Thursday, July 14, 2011

Rise of patriarchal society - VII_a

I have discussed how matrifocal tradition viewed semen as nurture and equated it with the rain. This idea was in contrast to patrifocal idea of the womb as nurture and its identification with the earth. As an example for matrifocal ideas getting mixed with patriarchal gods, I had talked about northern Indian tradition of women stripping to please the rain god, Indra.

Now, it appears this tradition could be found in Dravidian lands too. I wonder whether the idea was again a syncretization of the older matrifocal world view with the later partrifocal ideas independently in  South or it came to South because of the northern migrations.

The article doesn't say who the aroused rain god is. Most likely Indra and not Varuna.

Newspaper article h/t: Nirmuka Facebook page.

Tuesday, July 12, 2011

Origins of Indians: Version 8.4.1

Coastal Migration Theory and I:
In my previous post on the subject, I discussed how a new finding of admixture between Homo Sapiens and the Denisovans in Siberia bolster my claims of the northern route (that didn't touch India) of early Homo Sapiens. A new study has now completely discarded the idea of Modern Humans mating with an Erectus branch in SE Asia thus further strengthening the fact that all admixture in Melanesians can only be attributed to their Neanderthal infested northern route than to the Erectus infested southern route.

From the study:

Homo erectus went extinct in Africa and much of Asia by about 500,000 years ago, but appeared to have survived in Indonesia until about 35,000 to 50,000 years ago at the site of Ngandong on the Solo River. These late members of Homo erectus would have shared the environment with early members of our own species, Homo sapiens, who arrived in Indonesia by about 40,000 years ago.

The existence of the two species simultaneously has important implications for models about the origins of modern humans. One of the models, the Out of Africa or replacement model, predicts such overlap. However, another, the multiregional model, which posits that modern humans originated as a result of genetic contributions from hominin populations all around the Old World (Africa, Asia, Europe), does not. The late survival of Homo erectus in Indonesia has been used as one line of support for the Out of Africa model.

However, findings by the SoRT Project show that Homo erectus' time in the region ended before modern humans arrived there. The analyses suggest that Homo erectus was gone by at least 143,000 years ago -- and likely by more than 550,000 years ago. This means the demise of Homo erectus occurred long before the arrival of Homo sapiens.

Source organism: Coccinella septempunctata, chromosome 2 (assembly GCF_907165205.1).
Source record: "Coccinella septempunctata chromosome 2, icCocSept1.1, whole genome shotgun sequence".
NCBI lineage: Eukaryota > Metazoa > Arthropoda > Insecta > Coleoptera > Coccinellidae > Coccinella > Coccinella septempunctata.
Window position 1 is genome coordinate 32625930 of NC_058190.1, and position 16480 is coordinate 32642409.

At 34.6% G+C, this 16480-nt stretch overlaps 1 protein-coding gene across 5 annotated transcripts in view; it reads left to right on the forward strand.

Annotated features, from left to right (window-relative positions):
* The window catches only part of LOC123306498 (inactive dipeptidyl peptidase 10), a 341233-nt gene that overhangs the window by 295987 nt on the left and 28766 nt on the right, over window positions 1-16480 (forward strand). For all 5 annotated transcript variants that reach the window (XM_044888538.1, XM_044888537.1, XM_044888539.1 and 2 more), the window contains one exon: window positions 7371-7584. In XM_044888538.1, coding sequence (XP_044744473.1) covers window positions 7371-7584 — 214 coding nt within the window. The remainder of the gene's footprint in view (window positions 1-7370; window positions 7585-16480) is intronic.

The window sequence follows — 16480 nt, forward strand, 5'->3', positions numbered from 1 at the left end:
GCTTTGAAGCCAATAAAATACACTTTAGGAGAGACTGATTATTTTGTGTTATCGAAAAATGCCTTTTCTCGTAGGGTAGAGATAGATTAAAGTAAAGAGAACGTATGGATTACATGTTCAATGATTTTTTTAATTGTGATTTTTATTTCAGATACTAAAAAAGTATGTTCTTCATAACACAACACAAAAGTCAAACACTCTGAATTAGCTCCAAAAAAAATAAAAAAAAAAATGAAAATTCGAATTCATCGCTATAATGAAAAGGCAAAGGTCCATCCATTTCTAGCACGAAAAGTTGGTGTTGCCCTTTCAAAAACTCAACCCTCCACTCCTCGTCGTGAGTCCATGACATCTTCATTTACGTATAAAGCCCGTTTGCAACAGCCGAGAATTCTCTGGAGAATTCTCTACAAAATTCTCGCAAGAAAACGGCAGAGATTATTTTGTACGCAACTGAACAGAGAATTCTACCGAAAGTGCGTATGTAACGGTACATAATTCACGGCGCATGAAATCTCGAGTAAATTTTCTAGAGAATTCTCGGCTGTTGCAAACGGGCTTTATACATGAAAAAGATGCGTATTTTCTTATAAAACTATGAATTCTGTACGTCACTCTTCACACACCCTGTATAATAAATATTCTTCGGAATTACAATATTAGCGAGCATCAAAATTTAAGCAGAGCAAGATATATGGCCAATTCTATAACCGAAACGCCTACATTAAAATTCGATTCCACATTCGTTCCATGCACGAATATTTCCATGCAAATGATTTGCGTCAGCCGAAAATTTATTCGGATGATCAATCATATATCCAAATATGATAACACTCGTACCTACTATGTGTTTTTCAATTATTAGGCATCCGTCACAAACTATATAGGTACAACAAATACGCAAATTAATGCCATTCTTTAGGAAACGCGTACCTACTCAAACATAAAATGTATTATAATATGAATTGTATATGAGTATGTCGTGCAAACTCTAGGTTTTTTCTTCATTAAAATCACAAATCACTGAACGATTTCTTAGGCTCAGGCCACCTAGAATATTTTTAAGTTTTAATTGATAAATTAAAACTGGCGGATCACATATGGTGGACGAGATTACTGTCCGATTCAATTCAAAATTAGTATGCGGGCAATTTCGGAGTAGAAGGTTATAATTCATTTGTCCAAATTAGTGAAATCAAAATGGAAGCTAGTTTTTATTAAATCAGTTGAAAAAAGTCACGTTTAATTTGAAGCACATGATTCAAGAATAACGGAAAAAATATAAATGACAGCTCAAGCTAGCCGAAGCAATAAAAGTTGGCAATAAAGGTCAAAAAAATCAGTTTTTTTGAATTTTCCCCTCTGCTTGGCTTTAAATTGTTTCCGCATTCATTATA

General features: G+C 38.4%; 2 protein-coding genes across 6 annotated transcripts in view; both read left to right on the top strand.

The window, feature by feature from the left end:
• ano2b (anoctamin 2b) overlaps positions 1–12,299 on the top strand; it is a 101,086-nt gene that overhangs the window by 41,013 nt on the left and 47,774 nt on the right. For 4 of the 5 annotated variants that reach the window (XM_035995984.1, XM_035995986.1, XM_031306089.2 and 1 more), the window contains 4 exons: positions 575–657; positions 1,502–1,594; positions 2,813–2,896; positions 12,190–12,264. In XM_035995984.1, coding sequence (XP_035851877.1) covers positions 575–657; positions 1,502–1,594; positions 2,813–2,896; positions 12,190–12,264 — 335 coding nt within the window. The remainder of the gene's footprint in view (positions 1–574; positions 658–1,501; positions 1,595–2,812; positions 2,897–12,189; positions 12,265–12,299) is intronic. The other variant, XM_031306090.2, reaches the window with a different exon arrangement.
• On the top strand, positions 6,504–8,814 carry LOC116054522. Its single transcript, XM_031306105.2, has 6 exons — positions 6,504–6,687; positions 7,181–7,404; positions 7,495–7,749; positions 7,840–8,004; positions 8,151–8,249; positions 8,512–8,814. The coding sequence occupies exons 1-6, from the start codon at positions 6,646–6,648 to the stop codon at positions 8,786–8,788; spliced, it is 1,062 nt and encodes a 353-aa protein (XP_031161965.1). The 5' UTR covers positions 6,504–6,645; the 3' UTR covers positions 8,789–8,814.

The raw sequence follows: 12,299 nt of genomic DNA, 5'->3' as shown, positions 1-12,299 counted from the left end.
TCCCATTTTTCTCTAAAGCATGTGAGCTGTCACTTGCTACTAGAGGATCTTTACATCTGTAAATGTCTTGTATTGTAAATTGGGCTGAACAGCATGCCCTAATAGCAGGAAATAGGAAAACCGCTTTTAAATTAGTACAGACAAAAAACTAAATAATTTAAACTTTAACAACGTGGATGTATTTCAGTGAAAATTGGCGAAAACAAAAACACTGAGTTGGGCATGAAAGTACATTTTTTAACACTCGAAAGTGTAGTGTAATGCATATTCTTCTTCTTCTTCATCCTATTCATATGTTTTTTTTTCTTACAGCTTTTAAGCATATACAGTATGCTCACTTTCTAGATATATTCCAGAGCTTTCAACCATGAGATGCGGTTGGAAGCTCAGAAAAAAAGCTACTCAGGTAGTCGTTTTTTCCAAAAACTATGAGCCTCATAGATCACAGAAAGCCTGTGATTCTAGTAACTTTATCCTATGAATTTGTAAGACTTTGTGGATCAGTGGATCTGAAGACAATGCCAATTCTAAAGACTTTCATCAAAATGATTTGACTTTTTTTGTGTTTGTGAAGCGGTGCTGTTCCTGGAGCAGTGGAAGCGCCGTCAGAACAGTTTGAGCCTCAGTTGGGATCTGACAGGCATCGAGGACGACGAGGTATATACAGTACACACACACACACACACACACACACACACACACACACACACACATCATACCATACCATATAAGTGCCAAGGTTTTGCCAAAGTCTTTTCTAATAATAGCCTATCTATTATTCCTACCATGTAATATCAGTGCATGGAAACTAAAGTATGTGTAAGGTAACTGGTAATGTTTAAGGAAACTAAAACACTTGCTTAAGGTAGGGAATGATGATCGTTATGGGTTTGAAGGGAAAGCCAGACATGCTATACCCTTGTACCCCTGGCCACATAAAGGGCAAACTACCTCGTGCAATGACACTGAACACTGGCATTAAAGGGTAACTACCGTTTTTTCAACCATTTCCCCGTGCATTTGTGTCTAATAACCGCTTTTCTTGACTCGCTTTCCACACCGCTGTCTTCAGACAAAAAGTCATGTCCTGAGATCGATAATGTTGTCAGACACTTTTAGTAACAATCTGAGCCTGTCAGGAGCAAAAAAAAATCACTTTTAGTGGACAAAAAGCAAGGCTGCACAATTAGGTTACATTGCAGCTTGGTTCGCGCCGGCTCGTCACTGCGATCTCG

"Thus, Homo erectus probably did not share habitats with modern humans," said Indriati.

Tuesday, July 05, 2011

Original Father of Dravidian Speakers - Va

I don't think 'appe' and 'appUppa' has anything to do with matrilineal bond between Tuluvas and Malayalis. Since the word 'abbe' is also observed in literary Kannada (mostly Jain) and in the personal names of many Kannada Jain queens, that shows Jain influence in Kannada, Tulu and Malayala regions. Since Tulu region was under Jain rulers until 20th century, 'appe' probaby became a common term. Whereas, in Kannada region by 12th century all Jain ruling classes have vanished thus the elite word 'abbe' didn't become part of common parlance. I don't think there were any Jain rulers in Kerala region (not sure of the Tamil kings of the past), however, the influence could have been there as merchant classes generally patronized Jinaism.

Monday, July 04, 2011

Original Father of Dravidian Speakers - V

Now my daughter calls her maternal grandfather 'appa' as she can't pronounce 'appUppa.. The word  appuppa literally means father's father thus I guess the usage for a mother's father is strange. Another intriguing factor we need to observe is the structure of the terms used for maternal grandparents.

mother's father -> appUppa
mother's mother -> ammUmma
Compare them with paternal grandparents
father's father -> achchachcha
father's mother -> achchamma

If maternal grandparents followed the similar structure as that of paternal grandparents then,
mother's father should have been ammappa
mother's mother -> ammamma

So, it clearly shows that pre-words appa and amma in maternal grandparents didn't mean post-words appa and amma. We probably need to hark back on the Tulu-Malayali shared cultural background to understand this.

In Tulu (as I have discussed elsewhere), the word for mother is 'appe' and father 'amme'. Thus it's very clear that maternally Tuluva-s and Malayali-s were connected before, thus the antique word for mother has been retained in Malayalam as 'appUppa'. What about the second word which obviously meant 'father' as in many Dravidian languages. It's still a mystery why appa is father in other Dravidian languages and mother in Tulu. The difference is in parallel to matrilineal and patrilineal distinctions of Tuluva-Malayalis on the one hand and the rest of the Dravidians on the other.

Whatever be the reasons behind appe-amme dichotomy between partilineal and matrilineal Dravidians, we can confidently say that appUppa is a throwback to Tuluva-Malayali shared history (observed in many cultural aspects even today) of the past. That still leaves me to explain the construction appe+appa.

In my opinion, 'appa' came to Malayali society as a honorific (just like achcha) likely from Tamil region. We need to note that 'ajja', Kannada equivalent of 'achcha', is a term for grandfather in Karnataka. It is possible that both 'appa' and 'achcha' that came as honorifics in Dravidian society replaced the original term for father in Dravidian lands.

I suppose the original maternal grandfather and grandmother
appe+appa -> appEppa -> appUppa
appe+amma -> appEmma -> ammUmma ( a case of over correction in later centuries)